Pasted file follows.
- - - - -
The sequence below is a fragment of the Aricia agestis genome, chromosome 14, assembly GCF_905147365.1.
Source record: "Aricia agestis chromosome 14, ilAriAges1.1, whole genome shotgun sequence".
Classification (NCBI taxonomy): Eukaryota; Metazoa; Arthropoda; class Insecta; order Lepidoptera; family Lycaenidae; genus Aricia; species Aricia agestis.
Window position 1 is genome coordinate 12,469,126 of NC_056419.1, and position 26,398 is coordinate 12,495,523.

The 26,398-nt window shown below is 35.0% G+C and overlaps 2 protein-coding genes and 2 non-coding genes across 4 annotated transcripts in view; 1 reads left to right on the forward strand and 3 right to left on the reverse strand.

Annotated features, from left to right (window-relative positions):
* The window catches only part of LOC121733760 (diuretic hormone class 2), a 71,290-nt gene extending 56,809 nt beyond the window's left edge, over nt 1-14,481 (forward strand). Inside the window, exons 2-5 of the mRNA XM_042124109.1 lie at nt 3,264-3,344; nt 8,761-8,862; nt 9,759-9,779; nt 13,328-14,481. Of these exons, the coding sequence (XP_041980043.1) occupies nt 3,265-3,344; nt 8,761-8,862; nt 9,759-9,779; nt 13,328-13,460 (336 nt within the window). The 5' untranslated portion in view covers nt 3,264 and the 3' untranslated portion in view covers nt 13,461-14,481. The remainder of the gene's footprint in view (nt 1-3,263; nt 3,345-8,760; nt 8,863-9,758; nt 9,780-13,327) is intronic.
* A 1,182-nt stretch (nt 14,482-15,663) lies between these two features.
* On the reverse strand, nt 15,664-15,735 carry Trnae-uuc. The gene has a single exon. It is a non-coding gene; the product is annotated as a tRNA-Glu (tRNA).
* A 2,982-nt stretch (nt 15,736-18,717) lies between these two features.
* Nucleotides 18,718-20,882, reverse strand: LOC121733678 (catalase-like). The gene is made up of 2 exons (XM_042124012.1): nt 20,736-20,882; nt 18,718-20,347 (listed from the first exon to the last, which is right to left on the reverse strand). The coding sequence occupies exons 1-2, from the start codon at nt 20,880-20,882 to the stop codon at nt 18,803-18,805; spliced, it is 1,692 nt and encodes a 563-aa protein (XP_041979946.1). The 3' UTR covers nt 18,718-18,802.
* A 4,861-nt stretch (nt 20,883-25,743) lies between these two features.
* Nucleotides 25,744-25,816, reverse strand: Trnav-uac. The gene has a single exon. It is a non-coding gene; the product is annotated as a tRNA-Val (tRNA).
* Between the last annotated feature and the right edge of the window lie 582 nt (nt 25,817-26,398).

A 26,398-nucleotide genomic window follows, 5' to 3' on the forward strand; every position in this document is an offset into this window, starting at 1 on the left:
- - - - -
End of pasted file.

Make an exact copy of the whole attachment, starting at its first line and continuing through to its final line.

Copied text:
The sequence below is a fragment of the Aricia agestis genome, chromosome 14, assembly GCF_905147365.1.
Source record: "Aricia agestis chromosome 14, ilAriAges1.1, whole genome shotgun sequence".
Classification (NCBI taxonomy): Eukaryota; Metazoa; Arthropoda; class Insecta; order Lepidoptera; family Lycaenidae; genus Aricia; species Aricia agestis.
Window position 1 is genome coordinate 12,469,126 of NC_056419.1, and position 26,398 is coordinate 12,495,523.

The 26,398-nt window shown below is 35.0% G+C and overlaps 2 protein-coding genes and 2 non-coding genes across 4 annotated transcripts in view; 1 reads left to right on the forward strand and 3 right to left on the reverse strand.

Annotated features, from left to right (window-relative positions):
* The window catches only part of LOC121733760 (diuretic hormone class 2), a 71,290-nt gene extending 56,809 nt beyond the window's left edge, over nt 1-14,481 (forward strand). Inside the window, exons 2-5 of the mRNA XM_042124109.1 lie at nt 3,264-3,344; nt 8,761-8,862; nt 9,759-9,779; nt 13,328-14,481. Of these exons, the coding sequence (XP_041980043.1) occupies nt 3,265-3,344; nt 8,761-8,862; nt 9,759-9,779; nt 13,328-13,460 (336 nt within the window). The 5' untranslated portion in view covers nt 3,264 and the 3' untranslated portion in view covers nt 13,461-14,481. The remainder of the gene's footprint in view (nt 1-3,263; nt 3,345-8,760; nt 8,863-9,758; nt 9,780-13,327) is intronic.
* A 1,182-nt stretch (nt 14,482-15,663) lies between these two features.
* On the reverse strand, nt 15,664-15,735 carry Trnae-uuc. The gene has a single exon. It is a non-coding gene; the product is annotated as a tRNA-Glu (tRNA).
* A 2,982-nt stretch (nt 15,736-18,717) lies between these two features.
* Nucleotides 18,718-20,882, reverse strand: LOC121733678 (catalase-like). The gene is made up of 2 exons (XM_042124012.1): nt 20,736-20,882; nt 18,718-20,347 (listed from the first exon to the last, which is right to left on the reverse strand). The coding sequence occupies exons 1-2, from the start codon at nt 20,880-20,882 to the stop codon at nt 18,803-18,805; spliced, it is 1,692 nt and encodes a 563-aa protein (XP_041979946.1). The 3' UTR covers nt 18,718-18,802.
* A 4,861-nt stretch (nt 20,883-25,743) lies between these two features.
* Nucleotides 25,744-25,816, reverse strand: Trnav-uac. The gene has a single exon. It is a non-coding gene; the product is annotated as a tRNA-Val (tRNA).
* Between the last annotated feature and the right edge of the window lie 582 nt (nt 25,817-26,398).

A 26,398-nucleotide genomic window follows, 5' to 3' on the forward strand; every position in this document is an offset into this window, starting at 1 on the left: